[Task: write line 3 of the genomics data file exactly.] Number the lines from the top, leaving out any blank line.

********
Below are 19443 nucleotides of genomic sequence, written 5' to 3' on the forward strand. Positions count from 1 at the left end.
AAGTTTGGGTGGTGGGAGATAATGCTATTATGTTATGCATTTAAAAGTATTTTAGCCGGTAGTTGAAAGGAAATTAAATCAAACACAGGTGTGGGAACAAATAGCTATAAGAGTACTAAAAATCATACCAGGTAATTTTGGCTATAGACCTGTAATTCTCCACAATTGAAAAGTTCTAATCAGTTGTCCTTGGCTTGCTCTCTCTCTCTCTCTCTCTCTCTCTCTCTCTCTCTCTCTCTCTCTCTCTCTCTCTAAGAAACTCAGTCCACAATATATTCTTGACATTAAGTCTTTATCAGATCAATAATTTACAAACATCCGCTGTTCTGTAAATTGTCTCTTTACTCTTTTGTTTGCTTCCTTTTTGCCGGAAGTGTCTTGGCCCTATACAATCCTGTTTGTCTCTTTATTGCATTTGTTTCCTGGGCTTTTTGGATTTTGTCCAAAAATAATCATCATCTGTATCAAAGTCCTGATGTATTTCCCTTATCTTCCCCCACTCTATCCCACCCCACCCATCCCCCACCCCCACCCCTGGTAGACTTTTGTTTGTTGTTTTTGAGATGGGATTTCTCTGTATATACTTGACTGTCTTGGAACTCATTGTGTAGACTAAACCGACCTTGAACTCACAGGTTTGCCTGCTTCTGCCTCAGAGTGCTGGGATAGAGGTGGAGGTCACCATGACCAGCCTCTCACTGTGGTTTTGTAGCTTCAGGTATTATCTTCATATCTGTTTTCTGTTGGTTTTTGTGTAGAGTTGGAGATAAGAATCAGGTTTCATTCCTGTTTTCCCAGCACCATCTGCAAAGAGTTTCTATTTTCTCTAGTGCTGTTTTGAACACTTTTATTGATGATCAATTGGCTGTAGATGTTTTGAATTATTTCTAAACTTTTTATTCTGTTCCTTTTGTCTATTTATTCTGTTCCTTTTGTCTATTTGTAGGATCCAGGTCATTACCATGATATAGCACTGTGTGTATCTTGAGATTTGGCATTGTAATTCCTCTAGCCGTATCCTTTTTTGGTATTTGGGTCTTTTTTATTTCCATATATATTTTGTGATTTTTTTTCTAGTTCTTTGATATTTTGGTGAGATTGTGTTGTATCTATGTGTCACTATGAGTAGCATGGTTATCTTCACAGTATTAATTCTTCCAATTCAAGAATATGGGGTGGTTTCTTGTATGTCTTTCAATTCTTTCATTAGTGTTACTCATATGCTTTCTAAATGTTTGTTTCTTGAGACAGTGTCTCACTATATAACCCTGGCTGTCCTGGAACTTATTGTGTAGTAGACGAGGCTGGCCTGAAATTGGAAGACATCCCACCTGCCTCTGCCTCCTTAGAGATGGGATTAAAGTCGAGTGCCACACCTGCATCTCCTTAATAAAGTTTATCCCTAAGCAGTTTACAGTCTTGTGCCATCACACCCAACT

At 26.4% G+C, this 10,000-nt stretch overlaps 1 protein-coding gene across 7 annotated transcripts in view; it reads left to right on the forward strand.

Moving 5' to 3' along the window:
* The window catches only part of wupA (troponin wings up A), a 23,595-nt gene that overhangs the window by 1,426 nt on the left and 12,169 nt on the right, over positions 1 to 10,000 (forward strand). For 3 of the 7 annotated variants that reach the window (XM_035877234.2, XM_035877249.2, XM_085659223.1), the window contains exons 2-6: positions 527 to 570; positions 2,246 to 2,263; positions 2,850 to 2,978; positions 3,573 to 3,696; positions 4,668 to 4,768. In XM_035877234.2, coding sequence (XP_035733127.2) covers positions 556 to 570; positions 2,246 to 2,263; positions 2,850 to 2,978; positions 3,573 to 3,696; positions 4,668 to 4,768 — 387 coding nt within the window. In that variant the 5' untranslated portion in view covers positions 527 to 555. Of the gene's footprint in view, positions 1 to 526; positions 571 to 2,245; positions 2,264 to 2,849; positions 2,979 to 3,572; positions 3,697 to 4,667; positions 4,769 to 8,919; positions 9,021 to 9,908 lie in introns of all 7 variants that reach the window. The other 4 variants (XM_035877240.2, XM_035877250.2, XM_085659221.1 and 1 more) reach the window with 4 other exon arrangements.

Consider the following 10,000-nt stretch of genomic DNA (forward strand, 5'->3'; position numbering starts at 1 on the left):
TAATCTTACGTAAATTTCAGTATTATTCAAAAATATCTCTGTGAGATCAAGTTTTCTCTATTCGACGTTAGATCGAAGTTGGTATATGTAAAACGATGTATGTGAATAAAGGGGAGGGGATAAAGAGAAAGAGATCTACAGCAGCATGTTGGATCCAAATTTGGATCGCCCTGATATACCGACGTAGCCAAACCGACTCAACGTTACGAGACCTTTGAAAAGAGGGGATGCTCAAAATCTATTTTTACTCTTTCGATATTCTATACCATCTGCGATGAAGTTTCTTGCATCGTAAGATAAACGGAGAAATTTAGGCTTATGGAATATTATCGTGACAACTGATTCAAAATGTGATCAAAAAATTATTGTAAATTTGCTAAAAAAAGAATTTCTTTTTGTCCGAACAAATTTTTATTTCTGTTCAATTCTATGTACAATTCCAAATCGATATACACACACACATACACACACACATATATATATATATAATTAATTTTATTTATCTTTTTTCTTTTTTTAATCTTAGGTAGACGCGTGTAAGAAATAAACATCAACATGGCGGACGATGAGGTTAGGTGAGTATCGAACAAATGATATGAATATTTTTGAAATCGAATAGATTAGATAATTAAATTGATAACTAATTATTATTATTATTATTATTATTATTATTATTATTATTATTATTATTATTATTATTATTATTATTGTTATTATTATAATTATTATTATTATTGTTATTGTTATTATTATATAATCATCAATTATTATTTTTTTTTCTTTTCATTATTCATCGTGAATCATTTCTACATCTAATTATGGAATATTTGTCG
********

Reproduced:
At 26.4% G+C, this 10,000-nt stretch overlaps 1 protein-coding gene across 7 annotated transcripts in view; it reads left to right on the forward strand.